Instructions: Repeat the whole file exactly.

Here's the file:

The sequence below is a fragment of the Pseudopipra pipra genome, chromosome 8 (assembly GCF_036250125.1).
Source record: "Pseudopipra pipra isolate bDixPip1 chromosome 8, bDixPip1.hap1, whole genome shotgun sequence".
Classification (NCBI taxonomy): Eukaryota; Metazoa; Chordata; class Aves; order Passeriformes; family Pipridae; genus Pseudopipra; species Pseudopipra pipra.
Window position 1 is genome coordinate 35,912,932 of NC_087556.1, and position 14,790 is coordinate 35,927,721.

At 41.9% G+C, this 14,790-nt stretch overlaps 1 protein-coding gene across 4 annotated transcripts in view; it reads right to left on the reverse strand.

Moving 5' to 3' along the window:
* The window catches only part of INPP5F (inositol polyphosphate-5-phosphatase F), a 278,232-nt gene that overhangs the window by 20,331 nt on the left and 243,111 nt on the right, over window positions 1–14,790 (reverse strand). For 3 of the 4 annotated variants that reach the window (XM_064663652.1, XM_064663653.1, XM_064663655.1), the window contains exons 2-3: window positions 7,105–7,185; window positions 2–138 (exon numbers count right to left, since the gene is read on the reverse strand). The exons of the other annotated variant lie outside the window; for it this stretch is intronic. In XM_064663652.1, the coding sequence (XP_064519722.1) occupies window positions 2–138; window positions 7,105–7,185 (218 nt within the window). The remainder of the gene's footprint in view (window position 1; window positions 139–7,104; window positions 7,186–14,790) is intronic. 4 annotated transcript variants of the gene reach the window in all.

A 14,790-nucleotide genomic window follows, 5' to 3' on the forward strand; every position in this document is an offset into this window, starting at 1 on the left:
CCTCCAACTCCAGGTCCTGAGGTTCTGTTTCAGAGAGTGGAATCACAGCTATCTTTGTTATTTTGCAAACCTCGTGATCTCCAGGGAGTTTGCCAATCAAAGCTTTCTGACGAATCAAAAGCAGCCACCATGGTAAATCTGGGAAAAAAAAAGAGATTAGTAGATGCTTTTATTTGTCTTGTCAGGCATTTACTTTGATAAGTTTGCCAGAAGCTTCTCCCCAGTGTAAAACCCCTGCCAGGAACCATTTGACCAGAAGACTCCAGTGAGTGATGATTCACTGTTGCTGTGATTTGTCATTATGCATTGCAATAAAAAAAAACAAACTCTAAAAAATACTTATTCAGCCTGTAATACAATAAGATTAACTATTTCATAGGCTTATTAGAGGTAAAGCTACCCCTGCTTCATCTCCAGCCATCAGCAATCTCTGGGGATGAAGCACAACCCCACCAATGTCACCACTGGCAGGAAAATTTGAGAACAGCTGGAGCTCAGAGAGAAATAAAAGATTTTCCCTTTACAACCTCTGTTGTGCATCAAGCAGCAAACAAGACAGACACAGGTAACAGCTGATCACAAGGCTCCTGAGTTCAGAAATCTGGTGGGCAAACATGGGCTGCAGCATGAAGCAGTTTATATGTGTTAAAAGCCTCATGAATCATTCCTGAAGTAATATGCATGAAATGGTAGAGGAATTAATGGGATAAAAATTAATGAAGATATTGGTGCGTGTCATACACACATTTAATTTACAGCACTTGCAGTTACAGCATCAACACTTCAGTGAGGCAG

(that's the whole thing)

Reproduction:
The sequence below is a fragment of the Pseudopipra pipra genome, chromosome 8 (assembly GCF_036250125.1).
Source record: "Pseudopipra pipra isolate bDixPip1 chromosome 8, bDixPip1.hap1, whole genome shotgun sequence".
Classification (NCBI taxonomy): Eukaryota; Metazoa; Chordata; class Aves; order Passeriformes; family Pipridae; genus Pseudopipra; species Pseudopipra pipra.
Window position 1 is genome coordinate 35,912,932 of NC_087556.1, and position 14,790 is coordinate 35,927,721.

At 41.9% G+C, this 14,790-nt stretch overlaps 1 protein-coding gene across 4 annotated transcripts in view; it reads right to left on the reverse strand.

Moving 5' to 3' along the window:
* The window catches only part of INPP5F (inositol polyphosphate-5-phosphatase F), a 278,232-nt gene that overhangs the window by 20,331 nt on the left and 243,111 nt on the right, over window positions 1–14,790 (reverse strand). For 3 of the 4 annotated variants that reach the window (XM_064663652.1, XM_064663653.1, XM_064663655.1), the window contains exons 2-3: window positions 7,105–7,185; window positions 2–138 (exon numbers count right to left, since the gene is read on the reverse strand). The exons of the other annotated variant lie outside the window; for it this stretch is intronic. In XM_064663652.1, the coding sequence (XP_064519722.1) occupies window positions 2–138; window positions 7,105–7,185 (218 nt within the window). The remainder of the gene's footprint in view (window position 1; window positions 139–7,104; window positions 7,186–14,790) is intronic. 4 annotated transcript variants of the gene reach the window in all.

A 14,790-nucleotide genomic window follows, 5' to 3' on the forward strand; every position in this document is an offset into this window, starting at 1 on the left:
CCTCCAACTCCAGGTCCTGAGGTTCTGTTTCAGAGAGTGGAATCACAGCTATCTTTGTTATTTTGCAAACCTCGTGATCTCCAGGGAGTTTGCCAATCAAAGCTTTCTGACGAATCAAAAGCAGCCACCATGGTAAATCTGGGAAAAAAAAAGAGATTAGTAGATGCTTTTATTTGTCTTGTCAGGCATTTACTTTGATAAGTTTGCCAGAAGCTTCTCCCCAGTGTAAAACCCCTGCCAGGAACCATTTGACCAGAAGACTCCAGTGAGTGATGATTCACTGTTGCTGTGATTTGTCATTATGCATTGCAATAAAAAAAAACAAACTCTAAAAAATACTTATTCAGCCTGTAATACAATAAGATTAACTATTTCATAGGCTTATTAGAGGTAAAGCTACCCCTGCTTCATCTCCAGCCATCAGCAATCTCTGGGGATGAAGCACAACCCCACCAATGTCACCACTGGCAGGAAAATTTGAGAACAGCTGGAGCTCAGAGAGAAATAAAAGATTTTCCCTTTACAACCTCTGTTGTGCATCAAGCAGCAAACAAGACAGACACAGGTAACAGCTGATCACAAGGCTCCTGAGTTCAGAAATCTGGTGGGCAAACATGGGCTGCAGCATGAAGCAGTTTATATGTGTTAAAAGCCTCATGAATCATTCCTGAAGTAATATGCATGAAATGGTAGAGGAATTAATGGGATAAAAATTAATGAAGATATTGGTGCGTGTCATACACACATTTAATTTACAGCACTTGCAGTTACAGCATCAACACTTCAGTGAGGCAG